What does this mean for our day jobs?  It means that we must ask leaders to put thought into their organization’s higher purpose.  Leaders need to believe this higher purpose, it must be laudable, and it must inspire.  Then those at the ground level must be coached to see the connection between their daily work and that higher purpose.  Employees must be led to imagine a higher state, make it part of an ideal they embody, and that they see themselves overcoming obstacles in the pursuit of that goal.  Their daily work must bring them towards a purpose they are attached to.

I’m pretty sure I can’t get you to shine my shoes.  But what if I convinced you that next Friday afternoon you get to meet your future self?  A future self that figured out their hopes and dreams, then accomplished them.  I’ll bet personal grooming never sounded so good.

Spaghetti Principle Best Way to Change Minds

IMG_0580 by Brent (2)
IMG_0580.  Photo courtesy of Brent.

Does everything change when you touch it?  Yes for spaghetti: spaghetti changes when you touch it.  But what about people?  Do people change when you try to move them?  Sometimes.  Only sometimes.

One of my sub-skills is my ability to give one-on-one tutorials to colleagues to bring them to a higher level proficiency in Microsoft Excel.  Results vary, not because of talent, but more because of the person’s interest-level and their opportunity to apply the learning. I have done these tutorials enough times to know that there is a major concept that everyone needs to “get.”  So I offer the spaghetti metaphor.

When you move cooked spaghetti from the colander to the dining table, there are two ways that it gets there.  First, you move spaghetti out of the colander and onto the plate, changing the layout of the noodles in the process.  Then, after putting on the sauce, you move the entire plate to the dining table.  Transporting the plate does not change the layout of the noodles.  You can move the noodles or move the entire plate.  The distinction is that in some cases you change the configuration of the contents and in other cases you change their location but with the configuration left intact.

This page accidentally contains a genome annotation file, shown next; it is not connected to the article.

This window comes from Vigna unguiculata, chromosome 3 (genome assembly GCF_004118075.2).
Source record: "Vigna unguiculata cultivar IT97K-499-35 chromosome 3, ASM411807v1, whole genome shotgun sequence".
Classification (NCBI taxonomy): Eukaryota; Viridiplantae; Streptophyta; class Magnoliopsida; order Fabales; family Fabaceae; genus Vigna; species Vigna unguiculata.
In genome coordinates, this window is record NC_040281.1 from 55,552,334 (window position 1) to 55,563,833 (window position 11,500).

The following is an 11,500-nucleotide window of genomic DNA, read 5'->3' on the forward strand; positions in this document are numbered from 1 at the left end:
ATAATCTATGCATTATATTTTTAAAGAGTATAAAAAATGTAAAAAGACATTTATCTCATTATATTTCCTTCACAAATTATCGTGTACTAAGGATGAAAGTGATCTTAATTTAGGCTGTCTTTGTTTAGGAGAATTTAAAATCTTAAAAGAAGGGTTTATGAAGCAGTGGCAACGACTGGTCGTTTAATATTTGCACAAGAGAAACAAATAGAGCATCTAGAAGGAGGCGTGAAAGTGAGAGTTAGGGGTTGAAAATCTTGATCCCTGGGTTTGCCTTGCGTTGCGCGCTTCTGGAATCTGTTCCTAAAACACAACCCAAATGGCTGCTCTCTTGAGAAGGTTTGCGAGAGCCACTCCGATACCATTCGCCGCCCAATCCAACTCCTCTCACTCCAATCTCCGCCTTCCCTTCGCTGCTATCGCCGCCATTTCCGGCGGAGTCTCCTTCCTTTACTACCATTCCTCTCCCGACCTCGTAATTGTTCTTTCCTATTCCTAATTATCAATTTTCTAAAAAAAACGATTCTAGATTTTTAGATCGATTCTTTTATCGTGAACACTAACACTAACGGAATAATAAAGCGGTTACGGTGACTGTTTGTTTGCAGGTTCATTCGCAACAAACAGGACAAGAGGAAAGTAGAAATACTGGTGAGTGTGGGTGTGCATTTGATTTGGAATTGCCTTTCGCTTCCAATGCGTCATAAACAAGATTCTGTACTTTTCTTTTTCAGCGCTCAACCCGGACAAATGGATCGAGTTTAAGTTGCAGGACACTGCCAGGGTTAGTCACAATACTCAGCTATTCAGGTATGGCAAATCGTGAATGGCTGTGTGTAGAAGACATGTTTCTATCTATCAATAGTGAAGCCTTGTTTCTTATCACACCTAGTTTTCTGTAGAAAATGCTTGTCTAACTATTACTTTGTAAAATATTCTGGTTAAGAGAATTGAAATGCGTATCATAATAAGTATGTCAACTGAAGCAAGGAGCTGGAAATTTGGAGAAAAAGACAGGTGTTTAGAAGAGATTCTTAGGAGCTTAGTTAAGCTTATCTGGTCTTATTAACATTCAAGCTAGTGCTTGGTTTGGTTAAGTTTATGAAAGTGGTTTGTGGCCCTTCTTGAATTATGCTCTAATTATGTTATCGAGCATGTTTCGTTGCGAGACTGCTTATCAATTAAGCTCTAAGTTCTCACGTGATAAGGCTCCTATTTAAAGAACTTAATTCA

For those struggling with Excel, the issue is that if a rectangular cell has formulas in it, you must cut-and-paste the cell, drag-and-move the entire cell, or copy the formula inside the formula prompt to move a formula without altering it.  By contrast, if you copy-and-paste a cell or you use the autofill feature, your formula will automatically change so that all the cell references move accordingly.  You don’t have to worry about this if you’re not manipulating Excel right now.  As I mentioned, your ability to grasp this depends on your opportunity to apply the learning.

Enough math, let’s extend the concept to people’s opinions.  Are there cases where we attempt to move the logic in the minds of others?  Yes indeed.  Sometimes when you attempt to compel others to think of things differently, you get to change the configuration of their spaghetti-scramble of ideas.  But other times, you simply move the plate.  You get a person with the exact same opinions as before, they’re just in a different place, possibly more entrenched.

On Ozan Varol’s website, the rocket-scientist-turned-contrarian-author has some advice on how to change people’s minds.  Varol explains that people’s beliefs have an outsized impact on their grasp of the facts.  This role of beliefs drives a cognitive fallacy known as confirmation bias, the tendency for us to select facts that strengthen our beliefs and gloss-over those facts that are disruptive and uncomfortable.  The challenge is that we cannot use facts to drive changes-of-opinion, because it’s almost impossible to get into peoples’ grasp of “the facts” without attacking their intelligence.  So their defenses go up and they tell you where to go.  You know how this goes.

Varol recommends re-framing either-or debates around an alternate frame of reference.  His best example is when Columbians in the 1950s were grappling with the collapse of the Rojas dictatorship.  An entrenched mindset would blame the military for complicity in the Rojas regime, but that’s not what happened.  Instead, citizens offered an alternative narrative that “…it was the ‘presidential family’ and a few corrupt civilians close to Rojas – not military officers – who were responsible for the regime’s success.”  This narrative significantly reduced the risk of Columbia slipping into a military dictatorship.